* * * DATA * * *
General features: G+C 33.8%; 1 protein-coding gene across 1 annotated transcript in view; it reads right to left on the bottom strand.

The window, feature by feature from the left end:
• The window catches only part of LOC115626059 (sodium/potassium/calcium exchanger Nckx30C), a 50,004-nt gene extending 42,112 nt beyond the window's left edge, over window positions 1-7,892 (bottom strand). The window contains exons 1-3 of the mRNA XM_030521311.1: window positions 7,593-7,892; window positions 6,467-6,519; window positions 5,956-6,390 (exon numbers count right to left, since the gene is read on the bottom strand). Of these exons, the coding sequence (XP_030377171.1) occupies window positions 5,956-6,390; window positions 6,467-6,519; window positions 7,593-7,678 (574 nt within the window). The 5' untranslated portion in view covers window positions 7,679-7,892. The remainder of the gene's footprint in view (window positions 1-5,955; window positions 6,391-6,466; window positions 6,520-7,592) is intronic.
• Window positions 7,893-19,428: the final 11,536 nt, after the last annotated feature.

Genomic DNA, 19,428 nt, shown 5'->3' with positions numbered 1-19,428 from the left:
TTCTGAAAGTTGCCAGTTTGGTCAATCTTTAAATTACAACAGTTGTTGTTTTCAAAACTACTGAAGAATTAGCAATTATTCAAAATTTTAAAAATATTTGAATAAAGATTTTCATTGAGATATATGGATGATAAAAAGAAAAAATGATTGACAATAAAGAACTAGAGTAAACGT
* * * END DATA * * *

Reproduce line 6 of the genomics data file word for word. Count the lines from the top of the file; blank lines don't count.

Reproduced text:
TTCTGAAAGTTGCCAGTTTGGTCAATCTTTAAATTACAACAGTTGTTGTTTTCAAAACTACTGAAGAATTAGCAATTATTCAAAATTTTAAAAATATTTGAATAAAGATTTTCATTGAGATATATGGATGATAAAAAGAAAAAATGATTGACAATAAAGAACTAGAGTAAACGT